Ballooned Intercostal Drain Trial
This study is designed to assess whether a new type of chest drain reduces the number of drains that fall out of or are accidentally removed from the chest cavity (usually requiring another drain to be inserted), without causing any increase in discomfort or other side-effects. Chest drains are an essential part of the treatment for patients with fluid or air around the lung, which usually causes breathlessness. Draining the fluid or air relieves symptoms and allows investigations to be carried out that can identify a cause for why the fluid or air is there. Chest drains are difficult to secure in place, and sometimes fall out despite the best possible care. This study tests a modified drain that has a small balloon near the end which, when inflated inside the chest cavity, should make it much harder for the drain to fall out of the chest. This was tested in a small pilot study, with encouraging results. The current study is comparing a group of patients treated with the new ballooned drain against a group treated with the standard drain, with patients equally but randomly allocated to each group. The chest drain has been through rigorous laboratory testing and has been CE marked for human use. All patients requiring intercostal drainage for clinical reasons will be offered entry into the study, unless, in the view of the treating physician, blunt dissection is required. No other screening assessments will be required, other than the ability to sign the informed consent form.Patients who have provided signed informed consent will then proceed to the study protocol. Patients will be randomised to undergo either standard ICT insertion (usual clinical care) or insertion of the study drain using standard clinical policies and procedures at each participating centre. Once a patient has been identified for the trial and has signed the informed consent form, baseline details will be entered into a dedicated web-based programme accessible at all sites, and patients will be allocated 1:1 to either usual care or to the study drain. All subsequent care will be as per best clinical care for all patients in both arms of the study. The only additional assessments over and above usual care will be the collection of pain scores. Pain will be rated by the patients on a visual analogue scale (VAS) on up to 4 occasions - insertion, 24 and 72 hours post insertion, and at drain removal.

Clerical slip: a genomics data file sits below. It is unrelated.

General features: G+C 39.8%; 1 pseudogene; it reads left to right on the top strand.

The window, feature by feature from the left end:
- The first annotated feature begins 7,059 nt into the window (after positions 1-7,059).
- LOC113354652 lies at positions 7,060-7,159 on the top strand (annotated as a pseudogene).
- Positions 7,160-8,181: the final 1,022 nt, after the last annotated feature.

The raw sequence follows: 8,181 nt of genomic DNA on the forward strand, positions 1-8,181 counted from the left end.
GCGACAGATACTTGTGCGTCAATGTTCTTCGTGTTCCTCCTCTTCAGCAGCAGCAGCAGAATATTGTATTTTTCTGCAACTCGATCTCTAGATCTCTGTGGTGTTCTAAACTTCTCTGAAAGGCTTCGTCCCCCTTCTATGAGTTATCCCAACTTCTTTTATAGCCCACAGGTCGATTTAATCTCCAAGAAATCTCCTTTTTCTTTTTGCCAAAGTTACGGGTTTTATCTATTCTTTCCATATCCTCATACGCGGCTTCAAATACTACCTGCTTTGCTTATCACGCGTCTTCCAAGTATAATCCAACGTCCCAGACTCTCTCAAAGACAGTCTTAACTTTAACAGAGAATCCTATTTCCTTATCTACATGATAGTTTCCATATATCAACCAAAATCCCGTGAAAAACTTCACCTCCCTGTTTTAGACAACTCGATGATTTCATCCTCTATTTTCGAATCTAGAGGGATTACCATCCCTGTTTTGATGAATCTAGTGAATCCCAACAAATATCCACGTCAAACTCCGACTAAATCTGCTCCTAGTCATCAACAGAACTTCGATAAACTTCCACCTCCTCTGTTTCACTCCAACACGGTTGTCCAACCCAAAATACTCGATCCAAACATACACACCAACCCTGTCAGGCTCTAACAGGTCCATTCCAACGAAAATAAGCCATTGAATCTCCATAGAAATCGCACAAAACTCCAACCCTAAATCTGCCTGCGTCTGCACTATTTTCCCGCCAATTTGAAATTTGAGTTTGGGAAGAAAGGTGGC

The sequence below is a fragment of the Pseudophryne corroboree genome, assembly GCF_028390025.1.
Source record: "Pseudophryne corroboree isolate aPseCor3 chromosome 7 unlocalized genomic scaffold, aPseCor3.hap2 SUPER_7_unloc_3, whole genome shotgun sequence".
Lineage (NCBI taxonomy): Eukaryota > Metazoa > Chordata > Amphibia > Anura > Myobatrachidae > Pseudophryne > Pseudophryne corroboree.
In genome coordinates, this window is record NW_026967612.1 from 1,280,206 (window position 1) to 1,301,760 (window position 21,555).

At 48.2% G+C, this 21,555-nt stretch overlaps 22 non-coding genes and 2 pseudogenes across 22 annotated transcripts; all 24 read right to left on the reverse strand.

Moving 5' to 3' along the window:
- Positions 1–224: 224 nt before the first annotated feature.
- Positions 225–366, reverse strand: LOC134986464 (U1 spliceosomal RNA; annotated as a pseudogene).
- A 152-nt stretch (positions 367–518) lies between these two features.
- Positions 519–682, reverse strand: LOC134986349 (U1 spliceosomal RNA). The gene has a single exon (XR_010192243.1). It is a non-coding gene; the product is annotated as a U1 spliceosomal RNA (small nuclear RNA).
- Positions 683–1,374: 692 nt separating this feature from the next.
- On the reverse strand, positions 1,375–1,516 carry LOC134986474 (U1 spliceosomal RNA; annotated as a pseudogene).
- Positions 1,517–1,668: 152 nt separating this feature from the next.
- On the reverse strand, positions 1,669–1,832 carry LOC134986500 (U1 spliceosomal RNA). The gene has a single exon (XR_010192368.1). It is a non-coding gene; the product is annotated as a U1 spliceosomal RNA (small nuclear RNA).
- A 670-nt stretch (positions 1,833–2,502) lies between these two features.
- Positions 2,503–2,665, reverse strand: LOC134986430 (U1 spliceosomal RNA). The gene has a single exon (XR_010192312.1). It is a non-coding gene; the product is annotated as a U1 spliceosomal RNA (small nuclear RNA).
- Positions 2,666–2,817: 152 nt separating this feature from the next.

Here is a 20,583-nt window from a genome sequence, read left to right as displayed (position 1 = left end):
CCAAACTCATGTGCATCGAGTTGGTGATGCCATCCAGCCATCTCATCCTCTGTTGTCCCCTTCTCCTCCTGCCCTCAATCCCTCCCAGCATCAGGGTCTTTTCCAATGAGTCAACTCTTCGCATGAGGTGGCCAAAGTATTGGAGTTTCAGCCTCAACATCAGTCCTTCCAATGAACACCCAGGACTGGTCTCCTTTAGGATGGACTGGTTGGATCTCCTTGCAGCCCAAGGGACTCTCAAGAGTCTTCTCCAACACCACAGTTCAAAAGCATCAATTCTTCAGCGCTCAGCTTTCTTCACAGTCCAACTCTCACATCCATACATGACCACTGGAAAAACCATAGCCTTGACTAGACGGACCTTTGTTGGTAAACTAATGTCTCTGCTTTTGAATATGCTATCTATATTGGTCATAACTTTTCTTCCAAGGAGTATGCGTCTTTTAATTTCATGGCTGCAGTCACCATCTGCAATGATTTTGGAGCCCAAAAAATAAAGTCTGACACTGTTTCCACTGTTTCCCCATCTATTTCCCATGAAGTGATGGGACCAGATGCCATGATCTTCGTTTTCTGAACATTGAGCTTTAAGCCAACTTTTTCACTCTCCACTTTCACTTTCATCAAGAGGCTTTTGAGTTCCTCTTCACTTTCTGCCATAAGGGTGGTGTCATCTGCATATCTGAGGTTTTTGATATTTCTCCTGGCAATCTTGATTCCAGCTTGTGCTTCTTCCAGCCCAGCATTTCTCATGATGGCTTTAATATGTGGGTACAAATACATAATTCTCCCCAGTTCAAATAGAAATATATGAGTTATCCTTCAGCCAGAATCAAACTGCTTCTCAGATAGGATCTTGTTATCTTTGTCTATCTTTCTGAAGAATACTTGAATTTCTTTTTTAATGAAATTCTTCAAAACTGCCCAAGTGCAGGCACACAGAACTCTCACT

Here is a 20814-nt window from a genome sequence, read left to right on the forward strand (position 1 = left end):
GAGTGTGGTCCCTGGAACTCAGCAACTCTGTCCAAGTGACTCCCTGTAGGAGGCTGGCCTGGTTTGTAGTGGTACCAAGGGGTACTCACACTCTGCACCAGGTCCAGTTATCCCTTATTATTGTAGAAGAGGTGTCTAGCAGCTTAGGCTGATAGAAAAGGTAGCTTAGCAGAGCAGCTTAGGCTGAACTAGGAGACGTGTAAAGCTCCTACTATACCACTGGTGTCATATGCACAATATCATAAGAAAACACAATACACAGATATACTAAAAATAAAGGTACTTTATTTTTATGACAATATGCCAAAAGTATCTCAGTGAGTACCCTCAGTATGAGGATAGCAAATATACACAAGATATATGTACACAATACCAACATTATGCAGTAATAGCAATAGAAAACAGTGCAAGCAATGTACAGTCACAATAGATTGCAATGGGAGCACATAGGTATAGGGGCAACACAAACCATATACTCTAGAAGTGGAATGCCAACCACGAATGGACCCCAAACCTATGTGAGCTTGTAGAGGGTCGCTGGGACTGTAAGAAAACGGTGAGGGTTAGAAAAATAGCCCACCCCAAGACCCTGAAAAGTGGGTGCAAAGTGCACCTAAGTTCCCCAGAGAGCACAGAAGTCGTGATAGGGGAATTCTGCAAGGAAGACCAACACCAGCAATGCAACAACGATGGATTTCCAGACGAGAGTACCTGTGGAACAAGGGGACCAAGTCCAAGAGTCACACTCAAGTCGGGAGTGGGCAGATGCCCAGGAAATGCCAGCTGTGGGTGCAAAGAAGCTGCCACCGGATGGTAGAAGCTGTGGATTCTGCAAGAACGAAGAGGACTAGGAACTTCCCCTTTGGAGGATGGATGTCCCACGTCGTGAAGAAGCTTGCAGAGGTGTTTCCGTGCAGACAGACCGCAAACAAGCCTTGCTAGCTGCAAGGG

Sherwood Forest Hospitals NHS Foundation Trust
Kemp, Samuel V.